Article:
Background: Strokes are the leading cause of epileptic seizures in adults and account for 50% of seizures in those over the age of 65 years. The use of antiepileptic drugs to prevent recurrent poststroke seizures is recommended.
Methods: One hundred and twenty-eight patients with poststroke seizures were randomly allocated to treatment with either levetiracetam (LEV) or sustained-release carbamazepine (CBZ) in a multicenter randomized open-label study. After a titration study phase (2 weeks), the optimal individual dose of trial medication was determined and treatment was continued for another 52 weeks. The primary endpoint was defined as the proportion of seizure-free patients; the secondary endpoints were: evaluation of time recurrence to the first seizure, EEG tracings, cognitive functions and side effects.
Results: Of 128 patients, 22 discontinued the trial prematurely; thus a total of 106 patients (52 treated with LEV and 54 treated with CBZ) were included in the analysis. The results of the study were as follows: no significant difference in number of seizure-free patients between LEV and CBZ (p = 0.08); time to the first recurrence tended to be longer among patients on LEV; there was no correlation between the therapeutic effect and the EEG findings in either treatment group; LEV caused significantly fewer (p = 0.02) side effects than CBZ; attention deficit, frontal executive functions and functional scales (Activities of Daily Living and Instrumental Activities of Daily Living indices) were significantly worse in the CBZ group.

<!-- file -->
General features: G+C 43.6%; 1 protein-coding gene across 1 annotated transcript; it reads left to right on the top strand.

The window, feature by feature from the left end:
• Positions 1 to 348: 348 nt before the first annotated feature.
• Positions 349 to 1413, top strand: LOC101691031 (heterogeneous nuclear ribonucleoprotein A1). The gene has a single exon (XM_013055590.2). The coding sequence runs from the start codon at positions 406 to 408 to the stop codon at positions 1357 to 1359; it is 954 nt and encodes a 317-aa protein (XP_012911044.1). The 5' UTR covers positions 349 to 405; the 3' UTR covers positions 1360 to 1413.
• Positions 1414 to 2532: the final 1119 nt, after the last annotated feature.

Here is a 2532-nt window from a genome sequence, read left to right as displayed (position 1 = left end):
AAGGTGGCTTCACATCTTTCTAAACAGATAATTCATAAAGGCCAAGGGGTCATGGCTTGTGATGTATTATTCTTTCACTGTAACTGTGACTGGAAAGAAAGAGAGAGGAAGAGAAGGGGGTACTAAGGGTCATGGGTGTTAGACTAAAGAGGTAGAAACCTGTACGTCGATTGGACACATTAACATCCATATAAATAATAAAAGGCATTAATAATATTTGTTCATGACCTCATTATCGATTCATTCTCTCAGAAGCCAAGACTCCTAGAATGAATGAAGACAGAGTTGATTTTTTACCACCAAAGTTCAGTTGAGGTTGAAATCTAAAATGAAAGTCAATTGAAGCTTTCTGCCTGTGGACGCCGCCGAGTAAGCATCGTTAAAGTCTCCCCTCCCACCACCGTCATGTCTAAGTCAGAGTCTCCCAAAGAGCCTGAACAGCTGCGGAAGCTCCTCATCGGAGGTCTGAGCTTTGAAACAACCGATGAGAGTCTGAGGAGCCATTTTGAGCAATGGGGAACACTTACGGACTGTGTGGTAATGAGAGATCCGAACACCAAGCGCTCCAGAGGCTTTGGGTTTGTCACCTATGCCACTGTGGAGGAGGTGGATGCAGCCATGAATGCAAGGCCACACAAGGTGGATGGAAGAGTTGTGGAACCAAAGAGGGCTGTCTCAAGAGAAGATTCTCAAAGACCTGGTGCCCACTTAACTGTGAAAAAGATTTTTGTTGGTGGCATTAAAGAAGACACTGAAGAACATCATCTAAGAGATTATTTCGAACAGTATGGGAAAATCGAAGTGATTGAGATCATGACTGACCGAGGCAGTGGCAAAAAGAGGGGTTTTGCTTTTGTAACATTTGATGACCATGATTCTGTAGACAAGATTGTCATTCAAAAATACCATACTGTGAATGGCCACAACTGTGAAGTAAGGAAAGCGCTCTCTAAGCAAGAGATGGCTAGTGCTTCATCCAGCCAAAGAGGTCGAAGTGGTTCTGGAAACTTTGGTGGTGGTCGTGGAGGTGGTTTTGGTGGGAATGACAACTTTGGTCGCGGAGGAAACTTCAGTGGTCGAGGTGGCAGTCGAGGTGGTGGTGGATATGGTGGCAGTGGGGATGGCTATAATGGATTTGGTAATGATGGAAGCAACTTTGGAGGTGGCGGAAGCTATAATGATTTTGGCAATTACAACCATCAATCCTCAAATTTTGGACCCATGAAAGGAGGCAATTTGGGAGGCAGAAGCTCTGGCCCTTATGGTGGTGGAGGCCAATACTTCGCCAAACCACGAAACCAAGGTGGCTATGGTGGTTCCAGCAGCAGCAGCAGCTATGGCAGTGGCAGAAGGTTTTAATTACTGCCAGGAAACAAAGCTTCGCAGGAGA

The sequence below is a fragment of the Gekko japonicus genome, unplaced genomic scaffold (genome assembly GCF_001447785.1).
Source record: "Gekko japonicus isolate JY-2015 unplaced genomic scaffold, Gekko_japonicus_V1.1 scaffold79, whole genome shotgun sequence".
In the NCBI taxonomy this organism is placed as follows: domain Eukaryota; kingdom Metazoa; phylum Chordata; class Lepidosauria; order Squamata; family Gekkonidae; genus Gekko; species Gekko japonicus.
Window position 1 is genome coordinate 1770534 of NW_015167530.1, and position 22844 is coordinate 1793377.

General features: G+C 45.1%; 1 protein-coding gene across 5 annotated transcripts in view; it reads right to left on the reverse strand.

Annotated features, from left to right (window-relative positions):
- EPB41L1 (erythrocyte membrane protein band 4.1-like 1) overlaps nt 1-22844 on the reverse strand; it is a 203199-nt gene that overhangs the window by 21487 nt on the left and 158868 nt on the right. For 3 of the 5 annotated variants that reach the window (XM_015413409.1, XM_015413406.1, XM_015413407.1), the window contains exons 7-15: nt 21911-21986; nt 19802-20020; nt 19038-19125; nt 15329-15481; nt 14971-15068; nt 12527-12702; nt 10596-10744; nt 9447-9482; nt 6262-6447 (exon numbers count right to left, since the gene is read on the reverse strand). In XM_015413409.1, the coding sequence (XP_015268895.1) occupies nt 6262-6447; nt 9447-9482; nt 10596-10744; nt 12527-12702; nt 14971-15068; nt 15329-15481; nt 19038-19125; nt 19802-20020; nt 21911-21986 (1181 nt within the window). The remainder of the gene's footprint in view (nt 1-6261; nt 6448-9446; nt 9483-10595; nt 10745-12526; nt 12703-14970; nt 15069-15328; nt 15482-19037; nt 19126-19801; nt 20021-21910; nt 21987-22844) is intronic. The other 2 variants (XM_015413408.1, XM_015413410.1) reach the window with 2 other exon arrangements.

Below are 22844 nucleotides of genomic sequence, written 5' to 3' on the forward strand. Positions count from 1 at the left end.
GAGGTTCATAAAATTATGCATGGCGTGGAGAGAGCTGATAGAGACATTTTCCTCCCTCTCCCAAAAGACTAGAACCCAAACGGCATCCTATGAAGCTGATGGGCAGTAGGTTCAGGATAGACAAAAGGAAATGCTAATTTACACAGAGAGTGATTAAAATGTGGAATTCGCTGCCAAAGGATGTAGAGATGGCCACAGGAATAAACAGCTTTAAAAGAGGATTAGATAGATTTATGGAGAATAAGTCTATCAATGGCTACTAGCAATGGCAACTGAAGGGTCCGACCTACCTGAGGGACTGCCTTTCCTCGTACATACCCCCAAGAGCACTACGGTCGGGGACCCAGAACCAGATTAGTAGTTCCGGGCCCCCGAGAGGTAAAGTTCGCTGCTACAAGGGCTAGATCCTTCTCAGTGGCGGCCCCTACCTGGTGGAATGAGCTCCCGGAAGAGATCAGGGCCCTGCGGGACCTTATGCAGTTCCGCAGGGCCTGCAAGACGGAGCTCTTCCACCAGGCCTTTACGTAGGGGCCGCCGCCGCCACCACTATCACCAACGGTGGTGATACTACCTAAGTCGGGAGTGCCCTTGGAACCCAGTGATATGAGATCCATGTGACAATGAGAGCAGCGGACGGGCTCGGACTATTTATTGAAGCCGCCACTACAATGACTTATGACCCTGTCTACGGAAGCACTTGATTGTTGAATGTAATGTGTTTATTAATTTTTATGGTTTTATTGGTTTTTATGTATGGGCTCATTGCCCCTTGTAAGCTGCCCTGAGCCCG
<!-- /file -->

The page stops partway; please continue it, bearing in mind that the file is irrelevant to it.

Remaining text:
Conclusions: This trial suggests that LEV may be a valid alternative to CBZ in poststroke seizures, particularly in terms of efficacy and safety. In addition, our results show that LEV has significant advantages over CBZ on cognitive functions. This trial also indicates that LEV in monotherapy is a safe and effective therapeutic option in elderly patients who have suffered epileptic seizures following a stroke.
Copyright © 2012 S. Karger AG, Basel.